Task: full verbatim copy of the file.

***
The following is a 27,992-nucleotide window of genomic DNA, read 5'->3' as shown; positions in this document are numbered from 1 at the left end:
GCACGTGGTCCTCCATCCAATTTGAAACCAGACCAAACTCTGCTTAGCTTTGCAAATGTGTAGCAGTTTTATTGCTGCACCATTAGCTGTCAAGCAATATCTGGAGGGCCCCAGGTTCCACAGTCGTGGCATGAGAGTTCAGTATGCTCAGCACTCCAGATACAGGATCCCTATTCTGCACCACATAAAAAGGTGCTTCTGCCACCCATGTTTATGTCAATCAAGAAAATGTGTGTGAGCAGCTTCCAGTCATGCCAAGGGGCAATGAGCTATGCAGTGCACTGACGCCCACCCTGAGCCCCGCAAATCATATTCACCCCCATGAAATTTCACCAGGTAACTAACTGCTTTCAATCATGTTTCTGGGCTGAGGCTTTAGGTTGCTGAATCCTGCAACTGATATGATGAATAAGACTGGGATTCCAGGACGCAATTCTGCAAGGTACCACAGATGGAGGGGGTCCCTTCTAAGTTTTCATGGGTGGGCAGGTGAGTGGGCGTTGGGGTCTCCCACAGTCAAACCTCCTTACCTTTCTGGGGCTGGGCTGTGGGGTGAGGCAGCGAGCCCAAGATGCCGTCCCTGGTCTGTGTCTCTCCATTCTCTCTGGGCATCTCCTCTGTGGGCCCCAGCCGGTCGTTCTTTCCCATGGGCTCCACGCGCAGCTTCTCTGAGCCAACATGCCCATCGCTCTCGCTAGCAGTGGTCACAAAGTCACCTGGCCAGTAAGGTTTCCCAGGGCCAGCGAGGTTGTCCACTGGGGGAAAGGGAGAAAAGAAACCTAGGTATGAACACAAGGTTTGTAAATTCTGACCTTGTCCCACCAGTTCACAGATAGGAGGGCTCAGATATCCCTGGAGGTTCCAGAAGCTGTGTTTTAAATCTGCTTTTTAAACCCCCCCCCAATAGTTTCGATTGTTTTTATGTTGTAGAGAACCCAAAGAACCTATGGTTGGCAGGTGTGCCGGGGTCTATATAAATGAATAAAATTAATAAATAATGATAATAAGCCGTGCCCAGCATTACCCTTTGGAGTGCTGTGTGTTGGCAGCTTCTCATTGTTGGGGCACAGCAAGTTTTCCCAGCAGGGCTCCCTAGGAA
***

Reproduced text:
The following is a 27,992-nucleotide window of genomic DNA, read 5'->3' as shown; positions in this document are numbered from 1 at the left end:
GCACGTGGTCCTCCATCCAATTTGAAACCAGACCAAACTCTGCTTAGCTTTGCAAATGTGTAGCAGTTTTATTGCTGCACCATTAGCTGTCAAGCAATATCTGGAGGGCCCCAGGTTCCACAGTCGTGGCATGAGAGTTCAGTATGCTCAGCACTCCAGATACAGGATCCCTATTCTGCACCACATAAAAAGGTGCTTCTGCCACCCATGTTTATGTCAATCAAGAAAATGTGTGTGAGCAGCTTCCAGTCATGCCAAGGGGCAATGAGCTATGCAGTGCACTGACGCCCACCCTGAGCCCCGCAAATCATATTCACCCCCATGAAATTTCACCAGGTAACTAACTGCTTTCAATCATGTTTCTGGGCTGAGGCTTTAGGTTGCTGAATCCTGCAACTGATATGATGAATAAGACTGGGATTCCAGGACGCAATTCTGCAAGGTACCACAGATGGAGGGGGTCCCTTCTAAGTTTTCATGGGTGGGCAGGTGAGTGGGCGTTGGGGTCTCCCACAGTCAAACCTCCTTACCTTTCTGGGGCTGGGCTGTGGGGTGAGGCAGCGAGCCCAAGATGCCGTCCCTGGTCTGTGTCTCTCCATTCTCTCTGGGCATCTCCTCTGTGGGCCCCAGCCGGTCGTTCTTTCCCATGGGCTCCACGCGCAGCTTCTCTGAGCCAACATGCCCATCGCTCTCGCTAGCAGTGGTCACAAAGTCACCTGGCCAGTAAGGTTTCCCAGGGCCAGCGAGGTTGTCCACTGGGGGAAAGGGAGAAAAGAAACCTAGGTATGAACACAAGGTTTGTAAATTCTGACCTTGTCCCACCAGTTCACAGATAGGAGGGCTCAGATATCCCTGGAGGTTCCAGAAGCTGTGTTTTAAATCTGCTTTTTAAACCCCCCCCCAATAGTTTCGATTGTTTTTATGTTGTAGAGAACCCAAAGAACCTATGGTTGGCAGGTGTGCCGGGGTCTATATAAATGAATAAAATTAATAAATAATGATAATAAGCCGTGCCCAGCATTACCCTTTGGAGTGCTGTGTGTTGGCAGCTTCTCATTGTTGGGGCACAGCAAGTTTTCCCAGCAGGGCTCCCTAGGAA